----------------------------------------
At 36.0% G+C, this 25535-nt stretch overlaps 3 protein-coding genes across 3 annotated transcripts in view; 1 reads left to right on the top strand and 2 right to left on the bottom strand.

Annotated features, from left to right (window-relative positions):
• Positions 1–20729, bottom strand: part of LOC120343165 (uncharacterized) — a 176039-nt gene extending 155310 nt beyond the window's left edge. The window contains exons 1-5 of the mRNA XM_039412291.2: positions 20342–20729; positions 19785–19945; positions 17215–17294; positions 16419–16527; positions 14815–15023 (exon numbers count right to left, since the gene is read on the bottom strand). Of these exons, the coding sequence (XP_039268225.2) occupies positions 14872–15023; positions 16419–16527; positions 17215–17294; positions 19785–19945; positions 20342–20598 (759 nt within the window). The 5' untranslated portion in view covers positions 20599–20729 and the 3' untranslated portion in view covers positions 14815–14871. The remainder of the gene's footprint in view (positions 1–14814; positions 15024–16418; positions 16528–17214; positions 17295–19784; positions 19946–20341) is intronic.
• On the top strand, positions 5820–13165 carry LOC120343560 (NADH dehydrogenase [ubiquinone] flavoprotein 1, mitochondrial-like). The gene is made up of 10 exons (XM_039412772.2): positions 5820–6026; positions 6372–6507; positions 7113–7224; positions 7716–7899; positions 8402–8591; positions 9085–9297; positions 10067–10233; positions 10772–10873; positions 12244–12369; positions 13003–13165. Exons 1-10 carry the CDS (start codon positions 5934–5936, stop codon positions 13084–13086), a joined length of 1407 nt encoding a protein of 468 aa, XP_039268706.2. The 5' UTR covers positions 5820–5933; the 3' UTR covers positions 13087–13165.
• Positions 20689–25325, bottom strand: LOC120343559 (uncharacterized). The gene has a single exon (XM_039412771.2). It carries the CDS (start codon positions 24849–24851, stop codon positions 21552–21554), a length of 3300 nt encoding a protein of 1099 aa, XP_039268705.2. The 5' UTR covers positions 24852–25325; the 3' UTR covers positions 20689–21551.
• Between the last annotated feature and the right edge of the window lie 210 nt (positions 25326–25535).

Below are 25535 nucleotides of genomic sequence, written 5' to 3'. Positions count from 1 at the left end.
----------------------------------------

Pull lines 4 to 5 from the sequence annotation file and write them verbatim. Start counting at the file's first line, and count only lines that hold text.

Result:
• On the top strand, positions 5820–13165 carry LOC120343560 (NADH dehydrogenase [ubiquinone] flavoprotein 1, mitochondrial-like). The gene is made up of 10 exons (XM_039412772.2): positions 5820–6026; positions 6372–6507; positions 7113–7224; positions 7716–7899; positions 8402–8591; positions 9085–9297; positions 10067–10233; positions 10772–10873; positions 12244–12369; positions 13003–13165. Exons 1-10 carry the CDS (start codon positions 5934–5936, stop codon positions 13084–13086), a joined length of 1407 nt encoding a protein of 468 aa, XP_039268706.2. The 5' UTR covers positions 5820–5933; the 3' UTR covers positions 13087–13165.
• Positions 20689–25325, bottom strand: LOC120343559 (uncharacterized). The gene has a single exon (XM_039412771.2). It carries the CDS (start codon positions 24849–24851, stop codon positions 21552–21554), a length of 3300 nt encoding a protein of 1099 aa, XP_039268705.2. The 5' UTR covers positions 24852–25325; the 3' UTR covers positions 20689–21551.